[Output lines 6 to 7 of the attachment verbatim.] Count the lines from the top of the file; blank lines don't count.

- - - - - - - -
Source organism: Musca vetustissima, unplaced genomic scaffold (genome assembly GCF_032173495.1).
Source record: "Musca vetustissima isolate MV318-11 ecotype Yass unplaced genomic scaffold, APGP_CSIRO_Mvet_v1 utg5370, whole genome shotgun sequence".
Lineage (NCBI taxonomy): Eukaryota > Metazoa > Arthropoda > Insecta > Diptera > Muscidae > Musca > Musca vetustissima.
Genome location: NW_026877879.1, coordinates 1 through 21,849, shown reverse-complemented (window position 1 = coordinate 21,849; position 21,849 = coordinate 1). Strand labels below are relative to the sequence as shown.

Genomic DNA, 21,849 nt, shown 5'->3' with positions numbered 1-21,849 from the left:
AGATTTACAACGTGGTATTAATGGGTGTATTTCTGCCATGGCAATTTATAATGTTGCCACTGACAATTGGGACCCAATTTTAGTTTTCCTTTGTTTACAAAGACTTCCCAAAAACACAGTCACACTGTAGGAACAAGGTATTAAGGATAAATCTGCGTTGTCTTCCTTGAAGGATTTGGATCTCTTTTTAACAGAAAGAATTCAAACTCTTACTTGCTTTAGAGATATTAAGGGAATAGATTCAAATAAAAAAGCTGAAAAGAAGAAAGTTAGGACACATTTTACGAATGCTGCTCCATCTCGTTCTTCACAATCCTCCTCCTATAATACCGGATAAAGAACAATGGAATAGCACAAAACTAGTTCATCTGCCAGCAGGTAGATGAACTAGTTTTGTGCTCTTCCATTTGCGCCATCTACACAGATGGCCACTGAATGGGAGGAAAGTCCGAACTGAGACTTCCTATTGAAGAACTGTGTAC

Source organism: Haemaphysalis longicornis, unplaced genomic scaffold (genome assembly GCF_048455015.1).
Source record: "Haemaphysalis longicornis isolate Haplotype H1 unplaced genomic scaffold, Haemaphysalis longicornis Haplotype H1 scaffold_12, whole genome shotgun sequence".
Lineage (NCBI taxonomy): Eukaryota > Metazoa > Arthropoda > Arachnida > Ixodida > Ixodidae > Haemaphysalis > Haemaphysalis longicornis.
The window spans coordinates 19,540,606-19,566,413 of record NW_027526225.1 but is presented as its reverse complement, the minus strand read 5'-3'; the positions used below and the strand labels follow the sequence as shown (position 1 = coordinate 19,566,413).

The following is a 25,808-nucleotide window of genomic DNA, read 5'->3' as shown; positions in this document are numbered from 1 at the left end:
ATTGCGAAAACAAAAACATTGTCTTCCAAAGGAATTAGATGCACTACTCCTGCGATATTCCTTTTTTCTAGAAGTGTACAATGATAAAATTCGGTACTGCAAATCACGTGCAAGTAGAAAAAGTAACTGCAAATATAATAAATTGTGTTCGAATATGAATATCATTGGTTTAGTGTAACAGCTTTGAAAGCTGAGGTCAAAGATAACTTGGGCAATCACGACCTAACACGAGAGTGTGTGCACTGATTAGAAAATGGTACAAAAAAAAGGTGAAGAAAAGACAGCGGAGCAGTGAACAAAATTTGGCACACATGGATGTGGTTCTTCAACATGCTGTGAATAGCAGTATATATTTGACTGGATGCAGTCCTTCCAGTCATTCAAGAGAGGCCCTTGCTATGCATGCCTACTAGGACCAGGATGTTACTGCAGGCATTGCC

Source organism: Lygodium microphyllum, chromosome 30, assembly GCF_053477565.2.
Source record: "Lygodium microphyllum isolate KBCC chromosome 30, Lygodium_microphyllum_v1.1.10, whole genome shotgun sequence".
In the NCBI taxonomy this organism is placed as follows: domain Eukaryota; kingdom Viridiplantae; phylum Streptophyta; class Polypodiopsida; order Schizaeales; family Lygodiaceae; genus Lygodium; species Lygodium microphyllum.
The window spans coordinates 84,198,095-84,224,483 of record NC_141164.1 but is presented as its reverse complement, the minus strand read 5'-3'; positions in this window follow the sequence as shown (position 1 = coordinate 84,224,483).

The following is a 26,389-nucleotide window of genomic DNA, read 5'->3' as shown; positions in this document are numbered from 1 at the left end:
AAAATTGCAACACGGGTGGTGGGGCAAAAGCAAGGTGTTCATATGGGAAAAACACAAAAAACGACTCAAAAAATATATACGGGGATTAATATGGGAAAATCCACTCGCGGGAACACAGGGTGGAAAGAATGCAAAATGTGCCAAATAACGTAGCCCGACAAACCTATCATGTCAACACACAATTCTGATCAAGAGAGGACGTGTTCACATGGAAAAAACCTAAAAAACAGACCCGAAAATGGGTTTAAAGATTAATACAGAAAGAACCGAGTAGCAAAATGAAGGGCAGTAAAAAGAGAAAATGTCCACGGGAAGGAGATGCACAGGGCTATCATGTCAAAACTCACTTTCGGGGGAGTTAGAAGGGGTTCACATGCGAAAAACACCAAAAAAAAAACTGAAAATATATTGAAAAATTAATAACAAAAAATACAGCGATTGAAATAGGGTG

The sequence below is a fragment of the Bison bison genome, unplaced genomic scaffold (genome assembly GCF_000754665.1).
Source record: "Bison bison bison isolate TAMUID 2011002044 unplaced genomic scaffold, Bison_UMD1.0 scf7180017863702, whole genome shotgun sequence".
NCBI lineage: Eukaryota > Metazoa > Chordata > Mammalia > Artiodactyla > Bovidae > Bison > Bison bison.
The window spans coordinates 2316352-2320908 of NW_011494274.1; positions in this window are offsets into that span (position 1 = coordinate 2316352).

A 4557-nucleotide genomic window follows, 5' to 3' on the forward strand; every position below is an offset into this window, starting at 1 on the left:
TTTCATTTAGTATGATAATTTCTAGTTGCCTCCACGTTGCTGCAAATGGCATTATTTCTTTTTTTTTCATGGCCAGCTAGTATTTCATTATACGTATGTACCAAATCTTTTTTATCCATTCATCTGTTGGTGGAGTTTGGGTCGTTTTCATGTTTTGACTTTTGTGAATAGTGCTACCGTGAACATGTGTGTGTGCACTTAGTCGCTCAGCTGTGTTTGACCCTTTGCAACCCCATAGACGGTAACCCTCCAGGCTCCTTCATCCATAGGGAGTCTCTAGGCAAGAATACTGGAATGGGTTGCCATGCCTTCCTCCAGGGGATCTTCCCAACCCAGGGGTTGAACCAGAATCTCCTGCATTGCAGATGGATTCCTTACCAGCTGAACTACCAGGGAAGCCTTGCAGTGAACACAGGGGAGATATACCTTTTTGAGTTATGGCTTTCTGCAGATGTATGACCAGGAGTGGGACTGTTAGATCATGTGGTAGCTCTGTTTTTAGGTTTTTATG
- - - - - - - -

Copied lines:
AGATTTACAACGTGGTATTAATGGGTGTATTTCTGCCATGGCAATTTATAATGTTGCCACTGACAATTGGGACCCAATTTTAGTTTTCCTTTGTTTACAAAGACTTCCCAAAAACACAGTCACACTGTAGGAACAAGGTATTAAGGATAAATCTGCGTTGTCTTCCTTGAAGGATTTGGATCTCTTTTTAACAGAAAGAATTCAAACTCTTACTTGCTTTAGAGATATTAAGGGAATAGATTCAAATAAAAAAGCTGAAAAGAAGAAAGTTAGGACACATTTTACGAATGCTGCTCCATCTCGTTCTTCACAATCCTCCTCCTATAATACCGGATAAAGAACAATGGAATAGCACAAAACTAGTTCATCTGCCAGCAGGTAGATGAACTAGTTTTGTGCTCTTCCATTTGCGCCATCTACACAGATGGCCACTGAATGGGAGGAAAGTCCGAACTGAGACTTCCTATTGAAGAACTGTGTAC

Source organism: Haemaphysalis longicornis, unplaced genomic scaffold (genome assembly GCF_048455015.1).